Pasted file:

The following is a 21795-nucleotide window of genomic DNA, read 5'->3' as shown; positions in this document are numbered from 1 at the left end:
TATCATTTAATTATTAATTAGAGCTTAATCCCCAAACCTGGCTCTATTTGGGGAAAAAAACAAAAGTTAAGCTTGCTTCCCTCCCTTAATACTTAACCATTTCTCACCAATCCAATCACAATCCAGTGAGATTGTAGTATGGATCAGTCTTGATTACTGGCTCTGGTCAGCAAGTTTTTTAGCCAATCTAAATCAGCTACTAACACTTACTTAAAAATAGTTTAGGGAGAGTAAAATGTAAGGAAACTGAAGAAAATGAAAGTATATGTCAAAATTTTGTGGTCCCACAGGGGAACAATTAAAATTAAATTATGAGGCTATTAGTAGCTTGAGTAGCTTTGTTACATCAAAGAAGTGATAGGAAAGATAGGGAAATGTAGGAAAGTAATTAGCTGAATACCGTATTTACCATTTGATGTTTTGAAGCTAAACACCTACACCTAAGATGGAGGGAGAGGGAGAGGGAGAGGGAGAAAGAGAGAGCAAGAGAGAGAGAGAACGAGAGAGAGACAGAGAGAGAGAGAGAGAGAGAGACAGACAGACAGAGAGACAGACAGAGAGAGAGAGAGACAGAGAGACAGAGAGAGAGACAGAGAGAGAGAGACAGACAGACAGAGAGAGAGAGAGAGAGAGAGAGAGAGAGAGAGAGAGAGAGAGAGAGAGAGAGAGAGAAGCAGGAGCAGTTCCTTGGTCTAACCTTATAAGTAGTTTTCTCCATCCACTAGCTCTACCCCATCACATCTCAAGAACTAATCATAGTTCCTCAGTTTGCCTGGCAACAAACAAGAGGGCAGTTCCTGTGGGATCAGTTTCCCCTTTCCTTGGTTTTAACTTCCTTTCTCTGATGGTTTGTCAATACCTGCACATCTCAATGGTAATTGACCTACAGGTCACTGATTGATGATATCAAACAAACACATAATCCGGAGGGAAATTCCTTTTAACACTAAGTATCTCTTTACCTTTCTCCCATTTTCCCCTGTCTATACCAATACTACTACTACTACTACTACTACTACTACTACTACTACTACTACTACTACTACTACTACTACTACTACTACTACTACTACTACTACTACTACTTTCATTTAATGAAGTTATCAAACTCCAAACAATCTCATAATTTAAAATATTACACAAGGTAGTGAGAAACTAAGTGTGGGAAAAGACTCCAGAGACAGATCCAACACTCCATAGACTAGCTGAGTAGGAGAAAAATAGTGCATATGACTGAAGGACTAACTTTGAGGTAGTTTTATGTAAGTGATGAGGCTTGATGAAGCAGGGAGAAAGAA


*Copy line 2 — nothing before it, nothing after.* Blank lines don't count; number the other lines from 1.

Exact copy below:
TATCATTTAATTATTAATTAGAGCTTAATCCCCAAACCTGGCTCTATTTGGGGAAAAAAACAAAAGTTAAGCTTGCTTCCCTCCCTTAATACTTAACCATTTCTCACCAATCCAATCACAATCCAGTGAGATTGTAGTATGGATCAGTCTTGATTACTGGCTCTGGTCAGCAAGTTTTTTAGCCAATCTAAATCAGCTACTAACACTTACTTAAAAATAGTTTAGGGAGAGTAAAATGTAAGGAAACTGAAGAAAATGAAAGTATATGTCAAAATTTTGTGGTCCCACAGGGGAACAATTAAAATTAAATTATGAGGCTATTAGTAGCTTGAGTAGCTTTGTTACATCAAAGAAGTGATAGGAAAGATAGGGAAATGTAGGAAAGTAATTAGCTGAATACCGTATTTACCATTTGATGTTTTGAAGCTAAACACCTACACCTAAGATGGAGGGAGAGGGAGAGGGAGAGGGAGAAAGAGAGAGCAAGAGAGAGAGAGAACGAGAGAGAGACAGAGAGAGAGAGAGAGAGAGAGACAGACAGACAGAGAGACAGACAGAGAGAGAGAGAGACAGAGAGACAGAGAGAGAGACAGAGAGAGAGAGACAGACAGACAGAGAGAGAGAGAGAGAGAGAGAGAGAGAGAGAGAGAGAGAGAGAGAGAGAGAGAGAGAAGCAGGAGCAGTTCCTTGGTCTAACCTTATAAGTAGTTTTCTCCATCCACTAGCTCTACCCCATCACATCTCAAGAACTAATCATAGTTCCTCAGTTTGCCTGGCAACAAACAAGAGGGCAGTTCCTGTGGGATCAGTTTCCCCTTTCCTTGGTTTTAACTTCCTTTCTCTGATGGTTTGTCAATACCTGCACATCTCAATGGTAATTGACCTACAGGTCACTGATTGATGATATCAAACAAACACATAATCCGGAGGGAAATTCCTTTTAACACTAAGTATCTCTTTACCTTTCTCCCATTTTCCCCTGTCTATACCAATACTACTACTACTACTACTACTACTACTACTACTACTACTACTACTACTACTACTACTACTACTACTACTACTACTACTACTACTACTACTACTTTCATTTAATGAAGTTATCAAACTCCAAACAATCTCATAATTTAAAATATTACACAAGGTAGTGAGAAACTAAGTGTGGGAAAAGACTCCAGAGACAGATCCAACACTCCATAGACTAGCTGAGTAGGAGAAAAATAGTGCATATGACTGAAGGACTAACTTTGAGGTAGTTTTATGTAAGTGATGAGGCTTGATGAAGCAGGGAGAAAGAA